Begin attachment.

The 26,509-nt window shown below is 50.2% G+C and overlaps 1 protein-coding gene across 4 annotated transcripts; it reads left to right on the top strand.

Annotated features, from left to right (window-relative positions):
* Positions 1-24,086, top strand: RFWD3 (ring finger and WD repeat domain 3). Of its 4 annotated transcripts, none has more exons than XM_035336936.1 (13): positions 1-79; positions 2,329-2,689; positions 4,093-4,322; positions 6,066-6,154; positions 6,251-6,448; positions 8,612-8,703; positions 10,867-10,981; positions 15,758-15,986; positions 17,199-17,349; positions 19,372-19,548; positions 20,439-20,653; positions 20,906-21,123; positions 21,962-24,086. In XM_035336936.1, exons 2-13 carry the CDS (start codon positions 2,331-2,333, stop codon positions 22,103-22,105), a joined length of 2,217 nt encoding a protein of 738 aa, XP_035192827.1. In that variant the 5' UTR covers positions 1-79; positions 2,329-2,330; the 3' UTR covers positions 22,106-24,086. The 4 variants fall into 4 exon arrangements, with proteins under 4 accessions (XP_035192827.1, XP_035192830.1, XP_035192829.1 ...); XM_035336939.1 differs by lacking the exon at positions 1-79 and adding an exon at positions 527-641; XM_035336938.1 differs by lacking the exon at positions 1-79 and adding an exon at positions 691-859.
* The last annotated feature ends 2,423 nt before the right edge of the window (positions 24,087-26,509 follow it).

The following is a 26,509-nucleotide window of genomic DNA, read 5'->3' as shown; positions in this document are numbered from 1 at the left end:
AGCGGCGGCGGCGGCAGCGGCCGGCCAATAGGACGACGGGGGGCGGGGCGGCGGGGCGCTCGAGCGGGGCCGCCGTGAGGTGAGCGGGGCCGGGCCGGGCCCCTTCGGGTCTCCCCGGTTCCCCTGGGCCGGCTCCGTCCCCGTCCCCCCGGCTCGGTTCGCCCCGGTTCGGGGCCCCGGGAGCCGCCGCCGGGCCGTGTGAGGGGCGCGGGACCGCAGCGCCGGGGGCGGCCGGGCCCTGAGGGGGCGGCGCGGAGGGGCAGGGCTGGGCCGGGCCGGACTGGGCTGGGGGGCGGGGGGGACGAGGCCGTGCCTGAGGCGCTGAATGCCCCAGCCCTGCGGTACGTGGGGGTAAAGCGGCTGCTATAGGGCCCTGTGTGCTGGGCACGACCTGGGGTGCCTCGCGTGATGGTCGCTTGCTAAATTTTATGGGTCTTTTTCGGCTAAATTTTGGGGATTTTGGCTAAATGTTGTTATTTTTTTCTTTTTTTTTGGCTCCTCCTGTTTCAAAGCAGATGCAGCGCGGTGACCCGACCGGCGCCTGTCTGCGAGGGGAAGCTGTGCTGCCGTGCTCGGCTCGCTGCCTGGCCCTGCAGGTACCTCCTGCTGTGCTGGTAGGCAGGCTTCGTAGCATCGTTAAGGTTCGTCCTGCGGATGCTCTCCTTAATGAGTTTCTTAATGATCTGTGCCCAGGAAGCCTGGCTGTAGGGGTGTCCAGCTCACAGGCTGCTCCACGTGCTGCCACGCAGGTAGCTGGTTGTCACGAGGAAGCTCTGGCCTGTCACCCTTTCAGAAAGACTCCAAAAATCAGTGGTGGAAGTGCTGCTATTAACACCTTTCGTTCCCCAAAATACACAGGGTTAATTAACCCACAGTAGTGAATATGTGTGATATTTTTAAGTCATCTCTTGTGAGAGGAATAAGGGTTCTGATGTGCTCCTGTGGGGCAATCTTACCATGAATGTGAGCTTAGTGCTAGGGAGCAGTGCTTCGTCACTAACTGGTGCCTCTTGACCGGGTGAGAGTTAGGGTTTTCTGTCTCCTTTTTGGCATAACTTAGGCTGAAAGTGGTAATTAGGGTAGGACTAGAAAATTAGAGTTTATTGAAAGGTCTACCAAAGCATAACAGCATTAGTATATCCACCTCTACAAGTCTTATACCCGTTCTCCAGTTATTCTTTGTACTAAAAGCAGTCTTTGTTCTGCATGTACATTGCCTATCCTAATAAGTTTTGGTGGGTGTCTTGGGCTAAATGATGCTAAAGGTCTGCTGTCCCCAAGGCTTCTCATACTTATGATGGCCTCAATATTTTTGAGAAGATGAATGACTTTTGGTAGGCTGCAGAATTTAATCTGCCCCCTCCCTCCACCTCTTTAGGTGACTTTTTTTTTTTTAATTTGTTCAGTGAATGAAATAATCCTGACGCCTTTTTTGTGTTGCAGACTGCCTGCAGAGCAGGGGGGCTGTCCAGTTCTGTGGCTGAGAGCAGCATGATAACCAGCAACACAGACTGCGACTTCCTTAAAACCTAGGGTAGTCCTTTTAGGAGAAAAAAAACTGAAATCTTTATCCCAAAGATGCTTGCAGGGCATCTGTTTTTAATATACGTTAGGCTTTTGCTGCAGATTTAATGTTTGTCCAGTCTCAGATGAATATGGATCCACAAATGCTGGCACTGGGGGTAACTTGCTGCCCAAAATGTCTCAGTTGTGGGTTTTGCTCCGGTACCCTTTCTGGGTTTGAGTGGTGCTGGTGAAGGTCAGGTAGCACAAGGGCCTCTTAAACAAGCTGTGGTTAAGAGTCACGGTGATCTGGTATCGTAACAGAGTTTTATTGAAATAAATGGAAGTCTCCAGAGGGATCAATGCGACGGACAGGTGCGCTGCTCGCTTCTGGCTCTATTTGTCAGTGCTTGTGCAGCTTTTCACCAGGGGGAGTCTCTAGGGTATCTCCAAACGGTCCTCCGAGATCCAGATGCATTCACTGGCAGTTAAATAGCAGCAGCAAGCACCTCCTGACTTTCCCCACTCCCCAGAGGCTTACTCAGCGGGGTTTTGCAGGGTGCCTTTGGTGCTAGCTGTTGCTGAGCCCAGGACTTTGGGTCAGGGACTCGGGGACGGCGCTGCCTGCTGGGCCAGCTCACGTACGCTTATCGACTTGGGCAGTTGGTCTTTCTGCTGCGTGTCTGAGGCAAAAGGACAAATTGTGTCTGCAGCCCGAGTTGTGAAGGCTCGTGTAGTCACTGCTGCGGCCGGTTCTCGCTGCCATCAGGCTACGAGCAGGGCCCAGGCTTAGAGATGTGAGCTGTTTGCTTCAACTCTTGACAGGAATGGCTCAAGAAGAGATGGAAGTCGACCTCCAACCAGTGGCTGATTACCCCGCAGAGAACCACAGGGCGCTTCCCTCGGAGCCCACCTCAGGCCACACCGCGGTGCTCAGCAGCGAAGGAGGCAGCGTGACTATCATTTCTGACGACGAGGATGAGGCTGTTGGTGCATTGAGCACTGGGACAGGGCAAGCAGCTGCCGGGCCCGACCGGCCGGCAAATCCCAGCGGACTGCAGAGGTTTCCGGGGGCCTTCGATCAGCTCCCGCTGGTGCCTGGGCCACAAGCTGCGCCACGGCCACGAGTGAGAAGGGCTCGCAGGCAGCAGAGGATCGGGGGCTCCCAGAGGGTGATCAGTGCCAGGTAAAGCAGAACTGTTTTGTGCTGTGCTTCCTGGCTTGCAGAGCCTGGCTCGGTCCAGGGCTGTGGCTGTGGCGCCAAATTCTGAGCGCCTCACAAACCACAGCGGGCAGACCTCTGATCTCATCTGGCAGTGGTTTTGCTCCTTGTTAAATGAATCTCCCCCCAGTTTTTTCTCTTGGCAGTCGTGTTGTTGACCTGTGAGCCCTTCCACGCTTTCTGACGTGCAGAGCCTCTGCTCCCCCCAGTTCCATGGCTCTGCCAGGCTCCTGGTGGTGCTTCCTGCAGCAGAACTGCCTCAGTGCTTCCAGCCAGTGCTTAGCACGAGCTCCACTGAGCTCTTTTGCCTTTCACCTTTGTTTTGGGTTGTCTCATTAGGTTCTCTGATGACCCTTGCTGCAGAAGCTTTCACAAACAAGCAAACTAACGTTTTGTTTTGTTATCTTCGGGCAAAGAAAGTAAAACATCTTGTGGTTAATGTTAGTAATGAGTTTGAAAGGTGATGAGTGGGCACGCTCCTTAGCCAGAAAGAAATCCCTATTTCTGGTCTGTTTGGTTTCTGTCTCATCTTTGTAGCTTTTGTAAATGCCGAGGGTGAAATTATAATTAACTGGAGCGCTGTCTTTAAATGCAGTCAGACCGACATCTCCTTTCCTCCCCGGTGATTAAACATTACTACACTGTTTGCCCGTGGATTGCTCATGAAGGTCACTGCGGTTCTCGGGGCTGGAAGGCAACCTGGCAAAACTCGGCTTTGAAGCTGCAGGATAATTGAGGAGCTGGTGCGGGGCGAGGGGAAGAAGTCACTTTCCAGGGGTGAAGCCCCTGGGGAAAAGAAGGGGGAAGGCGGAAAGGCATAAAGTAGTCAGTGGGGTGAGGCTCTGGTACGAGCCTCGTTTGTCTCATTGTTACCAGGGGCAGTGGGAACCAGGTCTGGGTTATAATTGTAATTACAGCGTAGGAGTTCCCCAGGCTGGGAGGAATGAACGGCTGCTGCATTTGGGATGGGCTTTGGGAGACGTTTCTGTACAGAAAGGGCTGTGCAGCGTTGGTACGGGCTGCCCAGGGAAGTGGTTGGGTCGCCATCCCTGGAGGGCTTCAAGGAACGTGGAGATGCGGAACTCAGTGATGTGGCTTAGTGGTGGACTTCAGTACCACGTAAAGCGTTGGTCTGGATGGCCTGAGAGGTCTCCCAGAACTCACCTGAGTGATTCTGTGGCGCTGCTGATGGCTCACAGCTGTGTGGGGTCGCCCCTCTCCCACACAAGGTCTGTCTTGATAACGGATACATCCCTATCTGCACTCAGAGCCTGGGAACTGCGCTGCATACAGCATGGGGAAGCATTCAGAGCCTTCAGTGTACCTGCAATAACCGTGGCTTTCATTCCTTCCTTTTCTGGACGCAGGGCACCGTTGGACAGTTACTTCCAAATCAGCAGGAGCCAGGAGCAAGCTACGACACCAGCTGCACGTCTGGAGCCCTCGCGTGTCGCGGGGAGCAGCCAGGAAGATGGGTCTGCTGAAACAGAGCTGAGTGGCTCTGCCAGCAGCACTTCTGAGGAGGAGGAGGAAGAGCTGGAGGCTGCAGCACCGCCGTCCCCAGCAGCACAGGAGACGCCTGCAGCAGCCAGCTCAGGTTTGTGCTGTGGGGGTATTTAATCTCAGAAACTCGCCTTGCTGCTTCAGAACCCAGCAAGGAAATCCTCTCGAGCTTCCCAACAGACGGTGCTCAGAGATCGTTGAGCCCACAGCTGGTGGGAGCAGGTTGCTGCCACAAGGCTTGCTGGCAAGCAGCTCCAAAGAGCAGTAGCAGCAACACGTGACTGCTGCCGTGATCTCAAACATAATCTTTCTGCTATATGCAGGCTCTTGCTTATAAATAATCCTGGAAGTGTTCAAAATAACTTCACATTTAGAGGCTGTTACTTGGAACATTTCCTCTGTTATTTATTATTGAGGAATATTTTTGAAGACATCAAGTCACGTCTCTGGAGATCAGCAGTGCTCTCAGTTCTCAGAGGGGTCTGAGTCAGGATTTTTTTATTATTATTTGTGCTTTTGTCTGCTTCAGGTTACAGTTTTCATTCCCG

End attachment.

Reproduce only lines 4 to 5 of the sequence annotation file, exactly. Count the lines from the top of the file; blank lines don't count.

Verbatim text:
* The last annotated feature ends 2,423 nt before the right edge of the window (positions 24,087-26,509 follow it).

The following is a 26,509-nucleotide window of genomic DNA, read 5'->3' as shown; positions in this document are numbered from 1 at the left end: